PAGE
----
Throughout his long career, Anesthesiology faculty and University of Arizona Professor Stuart Hameroff MD has studied the mechanism of action of anesthetic gases to unravel the mystery of consciousness. Hameroff’s proposed theoretical mechanism, that anesthetics erase consciousness by dampening quantum vibrations in microtubules inside brain neurons, is one of 3 theories listed in Wikipedia’s page ‘Theories of general anesthetic action’. See [link] https://en.wikipedia.org/wiki/Theories_of_general_anaesthetic_action And the theory of consciousness based on quantum vibrations in microtubules which Hameroff developed with Oxford physicist Sir Roger Penrose, ‘orchestrated objective reduction’ (‘Orch OR’) https://en.wikipedia.org/wiki/Orchestrated_objective_reduction is one of 6 major theories of consciousness included in a project sponsored by the Templeton World Charity Foundation (TWCF). The project sets up adversarial collaboration among the theories, a kind of ‘playoff’ to find the ‘champion’ theory best supported by experimental evidence. Orch OR proponents Penrose and Hameroff, along with selected experimentalists, will face off against ‘Integrated Information Theory’ (‘IIT’) proponents Giulio Tononi (U Wisconsin) and Christof Koch (Allen Institute) in January in Tucson.
As Director of the Center for Consciousness Studies (‘CCS’) at the University, Dr Hameroff also organizes the world’s largest and longest-running interdisciplinary conference – ‘The Science of Consciousness’, asking questions such as: Is your brain a computer generating consciousness? Or is it a quantum orchestra tuned into consciousness present in the universe? See conference announcement and information here. [link to poster attached]. Since 1994, The Science of Consciousness (‘TSC’) conferences have alternated between Tucson in even-numbered years (now held at Loews Ventana Canyon Resort) and elsewhere in odd-numbered years (Switzerland in 2019, Sicily in 2021). The first TSC conference in 1994 was held in Duvall Auditorium in the old hospital, with welcoming remarks by our founding chairman Burnell R Brown MD, PhD. For the 2020 conference, special arrangements can be made for residents, faculty and staff to attend.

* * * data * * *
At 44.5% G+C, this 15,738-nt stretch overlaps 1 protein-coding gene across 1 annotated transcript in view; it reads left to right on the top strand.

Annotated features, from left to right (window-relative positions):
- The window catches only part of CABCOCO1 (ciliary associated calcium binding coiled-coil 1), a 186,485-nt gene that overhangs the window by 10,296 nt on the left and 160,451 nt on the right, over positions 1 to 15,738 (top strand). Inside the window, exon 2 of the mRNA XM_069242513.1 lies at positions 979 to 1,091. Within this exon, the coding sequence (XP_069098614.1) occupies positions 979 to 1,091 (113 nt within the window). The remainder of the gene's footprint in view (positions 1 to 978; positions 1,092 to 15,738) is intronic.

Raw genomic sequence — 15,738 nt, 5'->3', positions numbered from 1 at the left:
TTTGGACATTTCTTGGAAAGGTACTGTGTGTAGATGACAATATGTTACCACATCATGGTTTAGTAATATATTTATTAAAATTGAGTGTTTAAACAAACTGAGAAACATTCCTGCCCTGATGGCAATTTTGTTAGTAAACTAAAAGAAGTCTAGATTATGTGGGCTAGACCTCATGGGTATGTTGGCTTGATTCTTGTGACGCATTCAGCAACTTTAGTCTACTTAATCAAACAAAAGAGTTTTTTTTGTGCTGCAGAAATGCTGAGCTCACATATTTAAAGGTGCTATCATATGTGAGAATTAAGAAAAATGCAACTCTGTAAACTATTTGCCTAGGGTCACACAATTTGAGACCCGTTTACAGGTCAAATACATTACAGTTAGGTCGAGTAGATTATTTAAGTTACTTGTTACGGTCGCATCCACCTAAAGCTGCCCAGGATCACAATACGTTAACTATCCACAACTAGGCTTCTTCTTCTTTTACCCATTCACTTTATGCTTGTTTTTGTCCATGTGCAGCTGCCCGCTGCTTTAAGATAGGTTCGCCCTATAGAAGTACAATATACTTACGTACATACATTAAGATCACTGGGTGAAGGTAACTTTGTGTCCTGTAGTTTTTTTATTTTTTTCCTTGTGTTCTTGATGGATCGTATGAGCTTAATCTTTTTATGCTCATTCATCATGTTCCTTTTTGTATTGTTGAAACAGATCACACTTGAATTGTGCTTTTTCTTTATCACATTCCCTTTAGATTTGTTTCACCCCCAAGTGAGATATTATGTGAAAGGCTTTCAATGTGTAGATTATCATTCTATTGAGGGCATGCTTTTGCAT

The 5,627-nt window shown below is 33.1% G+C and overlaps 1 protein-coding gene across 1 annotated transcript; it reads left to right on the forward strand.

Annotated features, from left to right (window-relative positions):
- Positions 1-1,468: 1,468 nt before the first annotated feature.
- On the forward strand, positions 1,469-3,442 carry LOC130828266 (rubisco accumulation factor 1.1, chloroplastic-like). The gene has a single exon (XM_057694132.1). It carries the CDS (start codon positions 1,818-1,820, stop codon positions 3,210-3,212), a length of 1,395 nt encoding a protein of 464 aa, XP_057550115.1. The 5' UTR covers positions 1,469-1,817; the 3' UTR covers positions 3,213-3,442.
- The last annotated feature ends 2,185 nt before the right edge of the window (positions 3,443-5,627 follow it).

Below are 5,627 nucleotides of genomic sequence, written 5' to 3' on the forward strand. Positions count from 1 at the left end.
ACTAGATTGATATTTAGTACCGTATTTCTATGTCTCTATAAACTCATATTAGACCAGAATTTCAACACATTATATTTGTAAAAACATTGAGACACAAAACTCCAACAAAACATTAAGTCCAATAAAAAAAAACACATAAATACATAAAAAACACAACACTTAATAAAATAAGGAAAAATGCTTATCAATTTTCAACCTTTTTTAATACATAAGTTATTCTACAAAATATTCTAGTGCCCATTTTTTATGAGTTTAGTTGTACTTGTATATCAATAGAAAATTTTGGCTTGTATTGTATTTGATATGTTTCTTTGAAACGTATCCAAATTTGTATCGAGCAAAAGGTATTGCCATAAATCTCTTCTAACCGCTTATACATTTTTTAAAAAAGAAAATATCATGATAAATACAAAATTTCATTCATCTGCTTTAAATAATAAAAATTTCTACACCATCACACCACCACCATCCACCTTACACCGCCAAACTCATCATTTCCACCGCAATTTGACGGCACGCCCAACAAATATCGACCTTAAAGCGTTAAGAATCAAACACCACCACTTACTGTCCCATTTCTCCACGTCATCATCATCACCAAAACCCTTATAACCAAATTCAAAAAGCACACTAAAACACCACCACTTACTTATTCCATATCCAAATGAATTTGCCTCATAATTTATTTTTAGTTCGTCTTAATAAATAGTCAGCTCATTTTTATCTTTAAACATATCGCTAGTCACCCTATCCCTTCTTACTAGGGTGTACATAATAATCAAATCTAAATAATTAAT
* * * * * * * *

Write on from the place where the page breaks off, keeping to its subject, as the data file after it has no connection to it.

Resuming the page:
Dr Hameroff’s clinical research includes pioneering work on transcranial ultrasound (‘TUS’). Using ultrasound into the brain as a therapy (possibly to resonate microtubules), TUS has been shown to improve mood and cognitive function in humans, reverse effects of Alzheimer’s and brain trauma in animals, and could prove useful in treatment and/or prevention of post-operative cognitive dysfunction (POCD). The first clinical study showing TUS effects on mental states in humans was done by Hameroff and departmental colleagues (including Drs Pat Boyle and Tony Lucas) and published in the journal Brain Stimulation in 2013.
This year Dr Hameroff and CCS received $153,000 from the Penrose Institute via Wend Ventures for clinical studies of transcranial ultrasound (‘TUS’) for treatment of dementia, brain trauma, addiction and mood disorders. He will be collaborating with Drs John JB Allen and Jay Sanguinetti in Psychology, Bellal Joseph in Surgery, Rich Amini in Emergency Medicine, and Todd Vanderah and Tally Largent-Milnes in Pharmacology. Hameroff and CCS have also received conference funding from the Fetzer-Franklin Fund, Eugene Zhong Family Foundation, Chen Foundation and TWCF totaling (with the Penrose/Wend funding) over a quarter million dollars in 2019.